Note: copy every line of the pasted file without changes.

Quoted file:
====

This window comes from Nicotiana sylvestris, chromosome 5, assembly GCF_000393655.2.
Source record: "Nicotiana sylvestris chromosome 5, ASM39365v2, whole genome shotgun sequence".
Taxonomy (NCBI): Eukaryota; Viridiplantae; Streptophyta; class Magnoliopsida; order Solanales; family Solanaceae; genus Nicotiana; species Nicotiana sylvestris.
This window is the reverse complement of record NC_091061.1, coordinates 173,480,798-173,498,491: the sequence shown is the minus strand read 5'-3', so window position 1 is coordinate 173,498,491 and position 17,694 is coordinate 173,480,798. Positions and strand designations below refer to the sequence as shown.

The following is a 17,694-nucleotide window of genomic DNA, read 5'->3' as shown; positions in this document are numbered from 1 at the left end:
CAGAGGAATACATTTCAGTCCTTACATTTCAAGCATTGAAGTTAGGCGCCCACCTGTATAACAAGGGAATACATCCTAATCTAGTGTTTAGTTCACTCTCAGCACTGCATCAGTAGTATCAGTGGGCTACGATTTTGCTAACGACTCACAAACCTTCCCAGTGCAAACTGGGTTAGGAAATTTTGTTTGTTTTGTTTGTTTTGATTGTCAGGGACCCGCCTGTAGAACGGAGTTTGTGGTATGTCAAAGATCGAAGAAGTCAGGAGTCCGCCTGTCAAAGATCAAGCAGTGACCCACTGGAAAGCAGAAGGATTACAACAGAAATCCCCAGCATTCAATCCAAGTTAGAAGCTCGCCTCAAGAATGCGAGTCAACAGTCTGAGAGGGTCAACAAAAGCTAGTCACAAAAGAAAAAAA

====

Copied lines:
This window comes from Nicotiana sylvestris, chromosome 5, assembly GCF_000393655.2.
Source record: "Nicotiana sylvestris chromosome 5, ASM39365v2, whole genome shotgun sequence".
Taxonomy (NCBI): Eukaryota; Viridiplantae; Streptophyta; class Magnoliopsida; order Solanales; family Solanaceae; genus Nicotiana; species Nicotiana sylvestris.
This window is the reverse complement of record NC_091061.1, coordinates 173,480,798-173,498,491: the sequence shown is the minus strand read 5'-3', so window position 1 is coordinate 173,498,491 and position 17,694 is coordinate 173,480,798. Positions and strand designations below refer to the sequence as shown.

The following is a 17,694-nucleotide window of genomic DNA, read 5'->3' as shown; positions in this document are numbered from 1 at the left end:
CAGAGGAATACATTTCAGTCCTTACATTTCAAGCATTGAAGTTAGGCGCCCACCTGTATAACAAGGGAATACATCCTAATCTAGTGTTTAGTTCACTCTCAGCACTGCATCAGTAGTATCAGTGGGCTACGATTTTGCTAACGACTCACAAACCTTCCCAGTGCAAACTGGGTTAGGAAATTTTGTTTGTTTTGTTTGTTTTGATTGTCAGGGACCCGCCTGTAGAACGGAGTTTGTGGTATGTCAAAGATCGAAGAAGTCAGGAGTCCGCCTGTCAAAGATCAAGCAGTGACCCACTGGAAAGCAGAAGGATTACAACAGAAATCCCCAGCATTCAATCCAAGTTAGAAGCTCGCCTCAAGAATGCGAGTCAACAGTCTGAGAGGGTCAACAAAAGCTAGTCACAAAAGAAAAAAA